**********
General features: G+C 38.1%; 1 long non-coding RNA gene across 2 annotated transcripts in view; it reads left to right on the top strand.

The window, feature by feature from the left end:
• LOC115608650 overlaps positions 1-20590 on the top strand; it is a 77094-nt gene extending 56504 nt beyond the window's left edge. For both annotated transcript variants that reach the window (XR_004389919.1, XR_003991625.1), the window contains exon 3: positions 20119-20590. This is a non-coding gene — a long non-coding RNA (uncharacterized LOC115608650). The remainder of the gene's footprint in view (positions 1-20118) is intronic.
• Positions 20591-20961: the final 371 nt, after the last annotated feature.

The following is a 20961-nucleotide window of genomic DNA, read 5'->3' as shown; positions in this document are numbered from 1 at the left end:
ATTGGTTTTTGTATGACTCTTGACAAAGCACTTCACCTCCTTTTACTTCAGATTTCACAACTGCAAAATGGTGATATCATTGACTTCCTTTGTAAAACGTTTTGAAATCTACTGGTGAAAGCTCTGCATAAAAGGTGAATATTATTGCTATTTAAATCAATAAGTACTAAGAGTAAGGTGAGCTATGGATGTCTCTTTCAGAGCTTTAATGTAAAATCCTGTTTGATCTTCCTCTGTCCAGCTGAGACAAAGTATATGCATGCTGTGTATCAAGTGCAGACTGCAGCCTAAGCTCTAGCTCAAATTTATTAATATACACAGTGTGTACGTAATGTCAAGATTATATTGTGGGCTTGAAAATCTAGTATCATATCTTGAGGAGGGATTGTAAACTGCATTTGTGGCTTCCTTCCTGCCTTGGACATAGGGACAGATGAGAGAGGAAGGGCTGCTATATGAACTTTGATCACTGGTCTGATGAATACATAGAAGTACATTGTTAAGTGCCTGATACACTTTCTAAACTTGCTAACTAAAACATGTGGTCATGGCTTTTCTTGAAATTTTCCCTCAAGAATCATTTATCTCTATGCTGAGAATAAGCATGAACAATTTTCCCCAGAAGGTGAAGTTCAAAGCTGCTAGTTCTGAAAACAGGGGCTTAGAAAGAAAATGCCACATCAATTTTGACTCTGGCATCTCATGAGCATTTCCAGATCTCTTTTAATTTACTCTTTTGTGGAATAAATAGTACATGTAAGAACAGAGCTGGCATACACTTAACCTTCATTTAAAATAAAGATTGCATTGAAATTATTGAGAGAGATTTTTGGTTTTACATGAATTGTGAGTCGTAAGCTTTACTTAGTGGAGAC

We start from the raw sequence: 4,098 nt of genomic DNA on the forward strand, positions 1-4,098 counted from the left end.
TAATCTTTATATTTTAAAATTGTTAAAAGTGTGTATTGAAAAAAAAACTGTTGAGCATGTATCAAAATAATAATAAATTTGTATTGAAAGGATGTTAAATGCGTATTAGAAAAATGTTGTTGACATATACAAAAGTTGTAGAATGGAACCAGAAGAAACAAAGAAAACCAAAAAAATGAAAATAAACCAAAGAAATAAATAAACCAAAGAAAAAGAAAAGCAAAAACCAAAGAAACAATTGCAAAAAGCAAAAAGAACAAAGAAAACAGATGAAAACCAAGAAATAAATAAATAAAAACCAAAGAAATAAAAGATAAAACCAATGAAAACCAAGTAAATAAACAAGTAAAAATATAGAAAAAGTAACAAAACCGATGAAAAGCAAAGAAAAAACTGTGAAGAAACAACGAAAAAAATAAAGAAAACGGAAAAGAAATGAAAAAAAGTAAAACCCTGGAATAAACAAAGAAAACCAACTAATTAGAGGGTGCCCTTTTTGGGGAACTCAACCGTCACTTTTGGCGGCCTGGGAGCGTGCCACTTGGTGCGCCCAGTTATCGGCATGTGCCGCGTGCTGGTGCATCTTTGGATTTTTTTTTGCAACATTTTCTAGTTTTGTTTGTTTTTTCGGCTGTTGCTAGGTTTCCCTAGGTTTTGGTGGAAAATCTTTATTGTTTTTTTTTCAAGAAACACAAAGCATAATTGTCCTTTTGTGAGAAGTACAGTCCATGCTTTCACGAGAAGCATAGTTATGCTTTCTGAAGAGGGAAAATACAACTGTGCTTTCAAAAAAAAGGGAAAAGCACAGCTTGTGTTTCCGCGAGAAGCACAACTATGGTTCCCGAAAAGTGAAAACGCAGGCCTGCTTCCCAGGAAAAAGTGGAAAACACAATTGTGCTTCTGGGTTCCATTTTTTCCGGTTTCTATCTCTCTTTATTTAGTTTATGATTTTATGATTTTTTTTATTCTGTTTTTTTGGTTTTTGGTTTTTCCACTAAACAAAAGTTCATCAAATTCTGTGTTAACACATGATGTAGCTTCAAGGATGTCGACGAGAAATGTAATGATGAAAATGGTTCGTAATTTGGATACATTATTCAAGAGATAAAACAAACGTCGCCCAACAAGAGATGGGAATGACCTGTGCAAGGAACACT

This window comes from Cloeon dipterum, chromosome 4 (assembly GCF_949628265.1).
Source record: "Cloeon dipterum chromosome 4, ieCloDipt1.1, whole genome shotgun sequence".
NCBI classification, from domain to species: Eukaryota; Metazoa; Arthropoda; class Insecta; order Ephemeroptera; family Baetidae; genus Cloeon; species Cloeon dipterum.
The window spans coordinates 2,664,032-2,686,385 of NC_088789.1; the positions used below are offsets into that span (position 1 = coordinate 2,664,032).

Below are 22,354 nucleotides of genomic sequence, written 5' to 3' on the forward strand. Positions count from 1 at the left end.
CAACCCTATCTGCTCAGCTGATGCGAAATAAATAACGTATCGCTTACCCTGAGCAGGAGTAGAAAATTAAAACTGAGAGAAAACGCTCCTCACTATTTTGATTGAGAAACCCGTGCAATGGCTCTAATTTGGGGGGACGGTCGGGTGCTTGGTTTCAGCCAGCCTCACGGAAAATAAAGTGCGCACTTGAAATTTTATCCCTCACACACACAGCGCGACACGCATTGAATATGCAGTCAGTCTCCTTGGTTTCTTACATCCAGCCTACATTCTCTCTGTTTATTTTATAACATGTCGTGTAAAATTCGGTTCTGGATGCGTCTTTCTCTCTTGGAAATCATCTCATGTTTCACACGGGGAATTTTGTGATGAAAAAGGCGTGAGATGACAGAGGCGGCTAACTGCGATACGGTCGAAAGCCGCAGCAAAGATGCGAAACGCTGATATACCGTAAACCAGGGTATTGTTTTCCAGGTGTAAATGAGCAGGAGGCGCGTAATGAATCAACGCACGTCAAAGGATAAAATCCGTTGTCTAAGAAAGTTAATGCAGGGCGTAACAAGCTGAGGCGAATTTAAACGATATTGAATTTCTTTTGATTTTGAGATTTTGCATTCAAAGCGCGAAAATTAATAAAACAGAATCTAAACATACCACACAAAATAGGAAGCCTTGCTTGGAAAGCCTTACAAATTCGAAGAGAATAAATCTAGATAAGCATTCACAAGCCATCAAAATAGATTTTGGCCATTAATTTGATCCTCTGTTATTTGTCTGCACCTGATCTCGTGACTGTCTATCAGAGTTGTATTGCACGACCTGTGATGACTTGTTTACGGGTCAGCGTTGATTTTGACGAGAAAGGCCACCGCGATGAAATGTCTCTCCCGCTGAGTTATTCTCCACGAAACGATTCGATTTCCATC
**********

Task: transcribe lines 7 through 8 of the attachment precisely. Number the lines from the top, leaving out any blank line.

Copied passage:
We start from the raw sequence: 4,098 nt of genomic DNA on the forward strand, positions 1-4,098 counted from the left end.
TAATCTTTATATTTTAAAATTGTTAAAAGTGTGTATTGAAAAAAAAACTGTTGAGCATGTATCAAAATAATAATAAATTTGTATTGAAAGGATGTTAAATGCGTATTAGAAAAATGTTGTTGACATATACAAAAGTTGTAGAATGGAACCAGAAGAAACAAAGAAAACCAAAAAAATGAAAATAAACCAAAGAAATAAATAAACCAAAGAAAAAGAAAAGCAAAAACCAAAGAAACAATTGCAAAAAGCAAAAAGAACAAAGAAAACAGATGAAAACCAAGAAATAAATAAATAAAAACCAAAGAAATAAAAGATAAAACCAATGAAAACCAAGTAAATAAACAAGTAAAAATATAGAAAAAGTAACAAAACCGATGAAAAGCAAAGAAAAAACTGTGAAGAAACAACGAAAAAAATAAAGAAAACGGAAAAGAAATGAAAAAAAGTAAAACCCTGGAATAAACAAAGAAAACCAACTAATTAGAGGGTGCCCTTTTTGGGGAACTCAACCGTCACTTTTGGCGGCCTGGGAGCGTGCCACTTGGTGCGCCCAGTTATCGGCATGTGCCGCGTGCTGGTGCATCTTTGGATTTTTTTTTGCAACATTTTCTAGTTTTGTTTGTTTTTTCGGCTGTTGCTAGGTTTCCCTAGGTTTTGGTGGAAAATCTTTATTGTTTTTTTTTCAAGAAACACAAAGCATAATTGTCCTTTTGTGAGAAGTACAGTCCATGCTTTCACGAGAAGCATAGTTATGCTTTCTGAAGAGGGAAAATACAACTGTGCTTTCAAAAAAAAGGGAAAAGCACAGCTTGTGTTTCCGCGAGAAGCACAACTATGGTTCCCGAAAAGTGAAAACGCAGGCCTGCTTCCCAGGAAAAAGTGGAAAACACAATTGTGCTTCTGGGTTCCATTTTTTCCGGTTTCTATCTCTCTTTATTTAGTTTATGATTTTATGATTTTTTTTATTCTGTTTTTTTGGTTTTTGGTTTTTCCACTAAACAAAAGTTCATCAAATTCTGTGTTAACACATGATGTAGCTTCAAGGATGTCGACGAGAAATGTAATGATGAAAATGGTTCGTAATTTGGATACATTATTCAAGAGATAAAACAAACGTCGCCCAACAAGAGATGGGAATGACCTGTGCAAGGAACACT